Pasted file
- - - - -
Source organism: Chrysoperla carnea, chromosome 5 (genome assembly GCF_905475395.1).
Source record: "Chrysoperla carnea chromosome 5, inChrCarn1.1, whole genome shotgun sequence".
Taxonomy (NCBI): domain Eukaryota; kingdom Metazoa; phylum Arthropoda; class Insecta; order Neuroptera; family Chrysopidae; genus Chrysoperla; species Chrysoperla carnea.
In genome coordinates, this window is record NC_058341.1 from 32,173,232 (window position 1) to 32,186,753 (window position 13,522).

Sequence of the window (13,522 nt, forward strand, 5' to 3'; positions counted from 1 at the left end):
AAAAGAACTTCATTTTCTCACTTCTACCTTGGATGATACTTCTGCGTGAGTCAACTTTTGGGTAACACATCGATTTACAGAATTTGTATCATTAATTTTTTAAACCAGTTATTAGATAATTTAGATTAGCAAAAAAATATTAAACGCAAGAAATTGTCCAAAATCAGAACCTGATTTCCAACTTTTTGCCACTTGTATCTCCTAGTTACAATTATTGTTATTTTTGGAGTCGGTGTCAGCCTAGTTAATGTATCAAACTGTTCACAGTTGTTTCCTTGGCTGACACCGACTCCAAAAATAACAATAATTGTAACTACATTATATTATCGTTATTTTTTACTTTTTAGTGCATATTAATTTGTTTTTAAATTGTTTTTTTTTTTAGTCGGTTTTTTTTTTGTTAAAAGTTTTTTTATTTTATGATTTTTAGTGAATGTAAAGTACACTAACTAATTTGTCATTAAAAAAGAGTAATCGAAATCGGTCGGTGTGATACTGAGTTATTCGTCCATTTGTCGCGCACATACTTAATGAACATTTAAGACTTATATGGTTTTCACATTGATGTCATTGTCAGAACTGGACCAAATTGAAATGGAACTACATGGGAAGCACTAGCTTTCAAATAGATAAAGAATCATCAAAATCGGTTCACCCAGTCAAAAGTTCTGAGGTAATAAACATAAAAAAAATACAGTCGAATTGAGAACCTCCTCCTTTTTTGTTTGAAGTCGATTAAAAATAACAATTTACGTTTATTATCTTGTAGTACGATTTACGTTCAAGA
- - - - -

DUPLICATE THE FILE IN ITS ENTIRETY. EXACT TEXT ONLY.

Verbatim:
Source organism: Chrysoperla carnea, chromosome 5 (genome assembly GCF_905475395.1).
Source record: "Chrysoperla carnea chromosome 5, inChrCarn1.1, whole genome shotgun sequence".
Taxonomy (NCBI): domain Eukaryota; kingdom Metazoa; phylum Arthropoda; class Insecta; order Neuroptera; family Chrysopidae; genus Chrysoperla; species Chrysoperla carnea.
In genome coordinates, this window is record NC_058341.1 from 32,173,232 (window position 1) to 32,186,753 (window position 13,522).

Sequence of the window (13,522 nt, forward strand, 5' to 3'; positions counted from 1 at the left end):
AAAAGAACTTCATTTTCTCACTTCTACCTTGGATGATACTTCTGCGTGAGTCAACTTTTGGGTAACACATCGATTTACAGAATTTGTATCATTAATTTTTTAAACCAGTTATTAGATAATTTAGATTAGCAAAAAAATATTAAACGCAAGAAATTGTCCAAAATCAGAACCTGATTTCCAACTTTTTGCCACTTGTATCTCCTAGTTACAATTATTGTTATTTTTGGAGTCGGTGTCAGCCTAGTTAATGTATCAAACTGTTCACAGTTGTTTCCTTGGCTGACACCGACTCCAAAAATAACAATAATTGTAACTACATTATATTATCGTTATTTTTTACTTTTTAGTGCATATTAATTTGTTTTTAAATTGTTTTTTTTTTTAGTCGGTTTTTTTTTTGTTAAAAGTTTTTTTATTTTATGATTTTTAGTGAATGTAAAGTACACTAACTAATTTGTCATTAAAAAAGAGTAATCGAAATCGGTCGGTGTGATACTGAGTTATTCGTCCATTTGTCGCGCACATACTTAATGAACATTTAAGACTTATATGGTTTTCACATTGATGTCATTGTCAGAACTGGACCAAATTGAAATGGAACTACATGGGAAGCACTAGCTTTCAAATAGATAAAGAATCATCAAAATCGGTTCACCCAGTCAAAAGTTCTGAGGTAATAAACATAAAAAAAATACAGTCGAATTGAGAACCTCCTCCTTTTTTGTTTGAAGTCGATTAAAAATAACAATTTACGTTTATTATCTTGTAGTACGATTTACGTTCAAGA